Created from Indian lilac (Azadirachta indica) seeds, neem oil pesticides have earned a reputation as one of the toughest natural remedies against common plant pests available.
Even its byproduct, neem cakes, are valued for providing a combination of nutrients and systemic insecticide.
Just how effective is neem oil in fighting a war on so many fronts?
How To Use Neem Oil To Kill Aphids
The good news is, neem oil can kill not only aphids but also ants and even sooty mold.
Using a combination of soil soak and foliar spray can get rid of aphids and help prevent another one in the future.
How Neem Oil For Aphids Soil Soaks Work
A soil soak is made using raw neem oil.
This form of neem oil isn’t as processed as the clarified hydrophobic neem oil found in premade foliar sprays.
As a result, it contains high Azadirachtin levels, a chemical that closely resembles the hormones in many insects.
Ingestion disrupts aphid eating habits and can interfere with growth stages and egg-laying.
Soil soaks work best on larger outdoor plants that are difficult to spray and can last up to 22 days before needing another application.
The plants will soak up the neem mixture, allowing it to act as a systemic pesticide and poisoning any pest that tries to pierce its surface.
As a result, aphid infestations are poisoned without causing any harm to pollinators or other beneficial insects that make contact with the plant.
Making a Neem Oil Soil Soak
Because oil and water won’t mix on their own, you’ll need to use either castile soap or Dawn liquid dish detergent to act as an emulsifier.
- Mix one teaspoon of the soap into a gallon of water and gently stir until it’s mixed well.
- Next, add two tablespoons of 100% percent cold-pressed neem oil to the water.
- To apply, pour a fair amount of the soak onto the soil around the target plant, covering a wide enough radius to feed most of the roots.
- For the average indoor/outdoor plant, this will usually be 2 to 4 cups. More is required for trees and larger shrubs.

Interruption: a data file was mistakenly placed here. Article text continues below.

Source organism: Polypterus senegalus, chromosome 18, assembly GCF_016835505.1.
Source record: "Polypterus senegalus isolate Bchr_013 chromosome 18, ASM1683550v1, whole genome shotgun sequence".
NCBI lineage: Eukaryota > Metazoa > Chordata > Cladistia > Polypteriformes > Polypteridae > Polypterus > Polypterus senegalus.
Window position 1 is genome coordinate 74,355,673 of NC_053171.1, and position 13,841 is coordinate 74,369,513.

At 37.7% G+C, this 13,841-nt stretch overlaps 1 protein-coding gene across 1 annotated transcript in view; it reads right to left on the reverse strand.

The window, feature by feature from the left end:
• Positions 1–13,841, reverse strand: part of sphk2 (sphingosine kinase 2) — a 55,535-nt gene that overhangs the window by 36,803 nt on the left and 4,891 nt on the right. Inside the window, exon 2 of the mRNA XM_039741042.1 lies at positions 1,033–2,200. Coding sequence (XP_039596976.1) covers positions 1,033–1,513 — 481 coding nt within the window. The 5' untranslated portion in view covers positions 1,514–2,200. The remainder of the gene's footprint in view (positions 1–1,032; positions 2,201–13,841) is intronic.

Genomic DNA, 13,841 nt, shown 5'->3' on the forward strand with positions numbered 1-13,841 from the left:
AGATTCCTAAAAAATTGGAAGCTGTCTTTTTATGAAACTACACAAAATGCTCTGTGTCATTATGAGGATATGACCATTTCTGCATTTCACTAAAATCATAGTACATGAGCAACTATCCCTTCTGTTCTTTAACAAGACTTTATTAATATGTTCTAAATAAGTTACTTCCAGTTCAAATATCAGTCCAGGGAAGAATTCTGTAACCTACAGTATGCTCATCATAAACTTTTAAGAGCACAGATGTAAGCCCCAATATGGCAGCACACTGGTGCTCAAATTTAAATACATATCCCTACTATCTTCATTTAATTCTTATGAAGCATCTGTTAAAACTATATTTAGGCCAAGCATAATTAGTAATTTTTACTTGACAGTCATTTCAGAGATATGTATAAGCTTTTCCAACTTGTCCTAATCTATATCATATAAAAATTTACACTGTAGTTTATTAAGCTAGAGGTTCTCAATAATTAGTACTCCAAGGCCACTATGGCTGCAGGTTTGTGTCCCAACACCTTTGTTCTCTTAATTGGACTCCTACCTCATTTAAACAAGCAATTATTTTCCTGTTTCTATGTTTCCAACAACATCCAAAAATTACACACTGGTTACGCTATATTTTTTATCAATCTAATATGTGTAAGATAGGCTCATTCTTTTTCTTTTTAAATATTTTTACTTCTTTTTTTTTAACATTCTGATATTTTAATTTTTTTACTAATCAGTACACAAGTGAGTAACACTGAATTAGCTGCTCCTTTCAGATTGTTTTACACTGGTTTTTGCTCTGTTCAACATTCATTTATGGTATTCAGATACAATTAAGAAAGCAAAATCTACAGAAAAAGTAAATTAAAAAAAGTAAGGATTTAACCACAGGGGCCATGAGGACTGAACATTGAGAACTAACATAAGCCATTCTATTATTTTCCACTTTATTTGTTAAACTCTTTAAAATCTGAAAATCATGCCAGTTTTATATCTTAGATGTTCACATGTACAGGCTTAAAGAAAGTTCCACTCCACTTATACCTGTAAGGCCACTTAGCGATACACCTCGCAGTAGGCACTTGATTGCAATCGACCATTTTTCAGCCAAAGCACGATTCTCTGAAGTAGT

- Be sure to use the soak on a day when there’s no rain so the neem won’t be dispersed before being absorbed.
- Repeat every three weeks as a preventative.
Related: How To Apply Neem Oil To Soil
How Neem Foliar Sprays Work
Commercial foliar oil sprays usually contain clarified hydrophobic neem oil, which is a processed form that has most of the Azadirachtin removed
This form of neem oil is still quite potent and will kill aphids on contact by clogging their breathing holes and causing them to suffocate.
The advantage of using foliar sprays is their ability in the control of aphids used as spot treatments on indoor plants, as well as the fast dissipation rate.
A neem spray will generally evaporate with no residue in around 45 minutes to an hour, rendering plant surfaces safe for beneficial insects or pet contact.
Making a Neem Foliar Spray
Neem foliar sprays are widely available, and many brands use safe ingredients, such as Safer Brand BioNEEM.
However, making your own organic insecticide spray is relatively easy and generally has a shelf life of about four days.
Organic Insecticide Spray Recipe
- Gently mix ⅓ teaspoon of Dawn liquid dish detergent or insecticidal soap per quart of water to serve as an emulsifier. Insecticidal soaps leave no residue, so it’s safe for use on both indoor and outdoor plants.
- Add in 1 teaspoon of .5 to 2% percent neem oil (this is often listed as clarified neem oil at garden shops) and pour into your sprayer or a spray bottle.
- Spray the entire plant at either dawn or dusk so it will have dissipated before any pollinators arrive.
- Be sure to soak the plant leaves thoroughly, especially the leaves’ undersides and any joints or crevasses.
When using neem oil on roses or other flowering plants, try to avoid spraying the flowers themselves, primarily if you use insecticidal soaps in your mixture.
Reapply the foliar spray every other day for about 14 days to ensure no aphids or plant bugs survive.
More On Making Neem Oil Plant Spray
Using the Neem One-Two Combo
Hanging out on the undersides of leaves Aphids often enjoy the company of ants and sooty mold, two tough opponents.
Ants prevent beneficial insects from killing the aphids, while the sooty mold can cause additional destruction to your already suffering plant.
Thankfully, a combo treatment works well on plants that may be too large for a foliar spray alone.
Use a neem soak on the infested plant’s roots and use the foliar spray to get at any pests you can find.
The spot treatment will not only affect aphid populations, but it will poison any ants present and kill sooty mold on contact.
Best of all, research suggests that as much as 20% percent of ingested Azadirachtin remains in an insect’s system, meaning any ants feeding off the honeydew are likely to take some of this natural insecticide back to the colony and spread it around.
Reapply the foliar spot treatment as needed while the neem soak targets the aphids more directly.
While not toxic to humans or pets, it’s best not to apply a neem foliar spray on plants on the day of harvest. Do not use root soaks within three weeks of harvest.
You should also always test neem oil on a small part of the plant first to ensure there are no adverse reactions and avoid treating saplings that may be too sensitive.
Neem oil also used to control powdery mildew.